At the dining room table Ivan’s soft sandy hair, too long and in need of washing, clung tight to his high brow which was creased with anxiety. His sparse red beard camoflaged grey pasty skin peppered with small wounds and burgeoning spots. Chewed fingernails and a watchful gaze, he waited in vain for the garden and this new landscape to give him some meagre solace. Anxious that Olga stays close by, Ivan is restless without her. He loves his wife to distraction but unbidden suspicions that he could not fully trust her, shame him. And the endless nagging was exhausting. She was sitting with them at the table, Google translate at the ready as Peter went through the endless forms. Olga, big boned and with the same porkfat pasty complexion as her husband, was bored with the formfilling, wondering only when they could go to London and when the promised money would arrive from the local council. She knew it was promised. Peter had said so. She looked forward to spending it on a trip to London and some new clothes. Conniving and charming, she smiled rosy smiles in answer to every question and reminded Peter that she wanted to have Universal Credit although she wasn’t entirely certain what it was.
Outside the rain drizzled the garden, amplifying the yellows and blues and greens, the flowers and plants beginning to call back a little louder to meet Ivan’s yearning gaze. Olga was blind to the tidy flower beds, the multitude of spring colours. It was too early, too bright for these shades. They were too different. They mocked her, left her feeling more alone, more distant and foreign. She turned away. She wanted to shop and drink and to replicate what they had lost in their own space. She was bored with her hosts and their careful, methodical organisation. Distain and impatience; the surety that this country they had come to was inferior in all respects, from the awful food to the weather and the untidy landscapes. Peter was droning on again. “So now we need to submit these forms and we can start working on the school applications for the children.” Olga nodded enthusiastically, “yes, school, yes.” The children wouldn’t be such an annoyance, if they were in school all day. Someone else would entertain and feed them. Someone else, anyone else. “And then you will be able to look for work, get your lives on track. Maybe by then the war will be over.” The translation produced vigourous nodding from Ivan and a small scowl from Olga, but Peter saw only the nodding and beamed back with equal enthusiasm.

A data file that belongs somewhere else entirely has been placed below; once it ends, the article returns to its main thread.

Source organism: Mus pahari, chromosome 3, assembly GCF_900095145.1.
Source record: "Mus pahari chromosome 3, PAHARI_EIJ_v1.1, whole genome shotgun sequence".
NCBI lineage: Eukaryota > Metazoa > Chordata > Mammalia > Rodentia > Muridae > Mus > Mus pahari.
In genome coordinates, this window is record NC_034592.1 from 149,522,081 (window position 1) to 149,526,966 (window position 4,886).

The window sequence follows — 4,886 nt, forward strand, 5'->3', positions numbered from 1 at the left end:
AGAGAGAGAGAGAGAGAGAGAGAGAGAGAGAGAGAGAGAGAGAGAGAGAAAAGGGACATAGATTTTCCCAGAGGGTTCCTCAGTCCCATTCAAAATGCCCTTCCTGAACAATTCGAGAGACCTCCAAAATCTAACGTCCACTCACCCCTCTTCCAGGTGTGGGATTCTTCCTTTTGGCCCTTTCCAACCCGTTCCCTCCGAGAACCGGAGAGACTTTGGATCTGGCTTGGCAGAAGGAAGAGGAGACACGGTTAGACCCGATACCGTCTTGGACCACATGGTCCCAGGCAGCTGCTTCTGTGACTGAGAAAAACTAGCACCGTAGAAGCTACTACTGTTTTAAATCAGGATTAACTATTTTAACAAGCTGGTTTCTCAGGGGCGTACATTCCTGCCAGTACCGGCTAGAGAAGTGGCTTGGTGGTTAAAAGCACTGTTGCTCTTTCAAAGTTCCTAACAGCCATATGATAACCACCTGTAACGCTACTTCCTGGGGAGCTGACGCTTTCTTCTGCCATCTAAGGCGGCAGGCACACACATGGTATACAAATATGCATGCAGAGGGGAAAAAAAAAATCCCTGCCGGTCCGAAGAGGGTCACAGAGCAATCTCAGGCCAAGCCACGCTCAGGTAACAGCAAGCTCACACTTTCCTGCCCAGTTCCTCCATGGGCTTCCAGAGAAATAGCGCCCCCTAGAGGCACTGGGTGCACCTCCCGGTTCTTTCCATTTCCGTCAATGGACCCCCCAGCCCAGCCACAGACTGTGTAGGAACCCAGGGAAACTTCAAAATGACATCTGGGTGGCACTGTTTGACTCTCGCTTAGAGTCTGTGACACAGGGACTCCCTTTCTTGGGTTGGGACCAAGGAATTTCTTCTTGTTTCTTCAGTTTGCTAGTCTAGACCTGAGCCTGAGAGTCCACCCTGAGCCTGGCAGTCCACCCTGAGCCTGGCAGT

Claire was out in the rain picking herbs for lunch and Olga watched through the rain glittered windows, a condescending smirk on her face. Claire came in with potatoes from the shed which she was offering with some pride. “From the garden last summer”. Olga called the children so that they could see these miserable English potatoes. The boys of 13 and 15 and the pallid little girl of seven came into the kitchen hovering behind their mother to stare at the potatoes in the basket. There was no meaning, no relevance, no connection. None understood why they needed to look at potatoes. They understood their mother’s distain for the meagre selection as she muttered and gestured at the vegetable patch. Claire took this as a question, laughing back that “yes, we grow our own potatoes”. The older boy translated immediately for his mother. But this was surely nothing to be proud of. Olga pasted on a patronising smile and nodded.
She left the room and reappeared with a packet of seeds, using Google to explain to Claire that as there are no beetroots in England, Claire might like to grow some. Holding the packet in her hand, Claire smiled broadly and gestured to a basket on the windowsill, full of seed packets some open and some still closed waiting for their season. Claire tucked the Ukrainian seeds into the batch for April and showed Olga a packet of English beetroot seeds. Olga stared at the picture of beetroots on the packet. It was almost the same image as the one on her Ukrainian beetroot seed packet. But not quite. It was an imposter, a fake. They have no beetroots in England. She knows this. And Claire was surprised to see slow tears welling in Olga’s hard grey eyes. They stood at the kitchen door as the rain fell slowly reaching deep and nurturing into the soil and all that dwelled there. They watched a robin hop from the wheelbarrow onto the greenhouse gutter. They watched as the robin cast tiny shadows in the early spring sunshine. They watched as shadows disappeared and reappeared with each urgent movement.